When we talk about repetitive motion injuries in the young athlete they are more often linked to sport specialization. These days more kids are specializing in one sport at a younger age. Club teams, year around training and extended seasons can take a toll. The days of the three sport athlete are becoming less common. When kids play three sports throughout the year they tend to use different muscle groups and create better body balance.
A study performed by the University of Wisconsin Department of Orthopedics and Rehabilitation in 2016 showed that 23 percent of multi-sport athletes suffered an injury compared to 49 percent of athletes who specialized. These findings are significant and are impacting the youth level. More young athletes are dealing with stress fractures, growth plate injuries and cartilage injuries. The American Academy of Pediatrics released a report in 2016 that recommends there be no sports specialization before the age of 15 or 16. These recommendations are important to understand and a little common sense goes a long way.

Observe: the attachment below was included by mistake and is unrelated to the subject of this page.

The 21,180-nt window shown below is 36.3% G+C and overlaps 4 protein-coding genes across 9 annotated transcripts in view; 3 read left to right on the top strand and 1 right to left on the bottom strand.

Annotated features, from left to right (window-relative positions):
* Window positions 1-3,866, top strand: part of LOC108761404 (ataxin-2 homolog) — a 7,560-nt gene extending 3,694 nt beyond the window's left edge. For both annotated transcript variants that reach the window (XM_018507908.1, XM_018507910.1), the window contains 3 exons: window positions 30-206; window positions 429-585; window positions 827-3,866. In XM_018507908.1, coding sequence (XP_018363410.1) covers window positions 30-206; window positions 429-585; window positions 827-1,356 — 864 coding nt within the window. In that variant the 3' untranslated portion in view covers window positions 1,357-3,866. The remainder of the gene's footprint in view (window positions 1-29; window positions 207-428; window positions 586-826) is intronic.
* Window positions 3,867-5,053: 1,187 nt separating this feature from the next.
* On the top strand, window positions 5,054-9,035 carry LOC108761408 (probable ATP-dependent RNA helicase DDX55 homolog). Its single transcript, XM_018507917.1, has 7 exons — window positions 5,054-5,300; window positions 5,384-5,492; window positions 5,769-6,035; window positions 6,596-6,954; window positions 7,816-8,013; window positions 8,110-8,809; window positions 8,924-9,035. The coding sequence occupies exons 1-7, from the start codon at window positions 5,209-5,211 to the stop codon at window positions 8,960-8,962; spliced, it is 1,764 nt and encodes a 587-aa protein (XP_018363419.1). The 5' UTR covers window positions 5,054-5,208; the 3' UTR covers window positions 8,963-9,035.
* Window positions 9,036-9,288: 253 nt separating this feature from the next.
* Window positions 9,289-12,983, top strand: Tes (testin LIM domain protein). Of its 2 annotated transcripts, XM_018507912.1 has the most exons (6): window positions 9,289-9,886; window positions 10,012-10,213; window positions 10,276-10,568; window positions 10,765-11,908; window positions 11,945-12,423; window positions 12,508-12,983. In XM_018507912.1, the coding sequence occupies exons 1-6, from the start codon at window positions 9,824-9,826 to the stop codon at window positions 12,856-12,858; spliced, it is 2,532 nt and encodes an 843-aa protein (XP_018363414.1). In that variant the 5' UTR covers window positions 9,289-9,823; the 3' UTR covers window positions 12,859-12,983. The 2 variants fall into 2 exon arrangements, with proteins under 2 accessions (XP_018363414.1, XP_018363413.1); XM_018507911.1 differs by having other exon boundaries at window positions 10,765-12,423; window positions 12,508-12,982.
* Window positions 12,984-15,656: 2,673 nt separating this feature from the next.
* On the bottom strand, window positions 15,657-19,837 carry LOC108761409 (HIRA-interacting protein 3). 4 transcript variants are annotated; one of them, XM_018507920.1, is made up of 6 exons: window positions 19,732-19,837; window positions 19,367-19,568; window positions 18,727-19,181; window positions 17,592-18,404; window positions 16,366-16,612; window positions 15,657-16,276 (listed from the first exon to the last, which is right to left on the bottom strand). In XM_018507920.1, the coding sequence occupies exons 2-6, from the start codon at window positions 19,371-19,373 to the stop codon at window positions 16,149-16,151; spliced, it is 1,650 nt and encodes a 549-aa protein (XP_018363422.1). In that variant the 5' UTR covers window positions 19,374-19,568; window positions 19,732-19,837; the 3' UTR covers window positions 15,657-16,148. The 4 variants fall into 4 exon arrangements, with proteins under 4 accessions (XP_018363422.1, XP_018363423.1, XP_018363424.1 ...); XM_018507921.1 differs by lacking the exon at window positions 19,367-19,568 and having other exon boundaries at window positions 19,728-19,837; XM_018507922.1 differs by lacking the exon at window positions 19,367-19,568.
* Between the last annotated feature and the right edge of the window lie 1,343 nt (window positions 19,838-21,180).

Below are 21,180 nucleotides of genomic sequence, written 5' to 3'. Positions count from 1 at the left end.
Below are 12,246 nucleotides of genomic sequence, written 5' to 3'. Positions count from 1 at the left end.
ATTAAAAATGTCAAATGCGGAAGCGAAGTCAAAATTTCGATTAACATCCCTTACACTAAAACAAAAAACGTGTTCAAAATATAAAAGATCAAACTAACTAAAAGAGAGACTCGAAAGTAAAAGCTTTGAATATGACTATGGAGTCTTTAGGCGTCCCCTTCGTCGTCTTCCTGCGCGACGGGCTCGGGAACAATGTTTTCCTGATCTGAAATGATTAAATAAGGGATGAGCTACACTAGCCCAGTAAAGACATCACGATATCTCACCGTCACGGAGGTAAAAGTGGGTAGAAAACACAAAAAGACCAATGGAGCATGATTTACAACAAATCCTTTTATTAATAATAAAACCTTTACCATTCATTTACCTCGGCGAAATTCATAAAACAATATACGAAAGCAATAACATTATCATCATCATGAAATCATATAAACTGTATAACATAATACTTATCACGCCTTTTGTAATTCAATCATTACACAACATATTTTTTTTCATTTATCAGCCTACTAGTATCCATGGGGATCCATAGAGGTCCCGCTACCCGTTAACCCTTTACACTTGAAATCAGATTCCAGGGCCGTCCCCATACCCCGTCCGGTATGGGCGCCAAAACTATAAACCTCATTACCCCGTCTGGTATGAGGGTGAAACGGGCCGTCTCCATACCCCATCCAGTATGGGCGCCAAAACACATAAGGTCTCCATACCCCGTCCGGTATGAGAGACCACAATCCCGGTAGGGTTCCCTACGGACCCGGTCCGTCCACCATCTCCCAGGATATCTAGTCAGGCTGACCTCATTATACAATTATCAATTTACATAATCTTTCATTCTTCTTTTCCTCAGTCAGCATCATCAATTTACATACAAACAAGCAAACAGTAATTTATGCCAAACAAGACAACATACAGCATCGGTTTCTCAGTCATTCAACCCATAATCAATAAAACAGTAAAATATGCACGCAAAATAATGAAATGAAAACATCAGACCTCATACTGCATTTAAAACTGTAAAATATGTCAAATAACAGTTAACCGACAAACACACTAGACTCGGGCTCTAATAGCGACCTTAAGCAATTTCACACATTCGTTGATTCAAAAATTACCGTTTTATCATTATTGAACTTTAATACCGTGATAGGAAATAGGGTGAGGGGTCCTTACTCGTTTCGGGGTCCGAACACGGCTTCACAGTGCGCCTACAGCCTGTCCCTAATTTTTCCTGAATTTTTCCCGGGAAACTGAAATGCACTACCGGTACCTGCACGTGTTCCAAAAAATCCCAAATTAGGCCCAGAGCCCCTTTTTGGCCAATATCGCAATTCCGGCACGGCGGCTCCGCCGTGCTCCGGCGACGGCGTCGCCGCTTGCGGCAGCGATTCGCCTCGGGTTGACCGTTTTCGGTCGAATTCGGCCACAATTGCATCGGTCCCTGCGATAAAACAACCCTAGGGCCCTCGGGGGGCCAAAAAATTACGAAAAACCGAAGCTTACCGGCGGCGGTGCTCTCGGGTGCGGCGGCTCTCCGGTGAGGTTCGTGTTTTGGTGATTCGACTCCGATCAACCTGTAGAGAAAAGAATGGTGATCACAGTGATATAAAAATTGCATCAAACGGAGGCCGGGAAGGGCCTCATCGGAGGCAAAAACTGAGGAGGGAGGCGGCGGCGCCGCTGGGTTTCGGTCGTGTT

As parents, we need to help our young athletes navigate the many issues that arise from playing sports. The experiences and friendships that the kids develop are an important aspect of growing up. Many things can be done to decrease the risk of repetitive motion injuries and I have listed them for you.
- Before any sports season, have a physical examination and address any issues present
- Always warm up and cool down with appropriate stretching exercises
- Wear the proper clothing and equipment for your sport, including safety gear
- Make sure equipment fits properly and is used correctly
- Drink water before, during and after your workouts
- Vary your day-to-day activities, rather than doing the same activity everyday
- If you are experiencing symptoms such as pain, swelling, numbness or stiffness, stop and seek chiropractic attention
The articles referenced are listed below: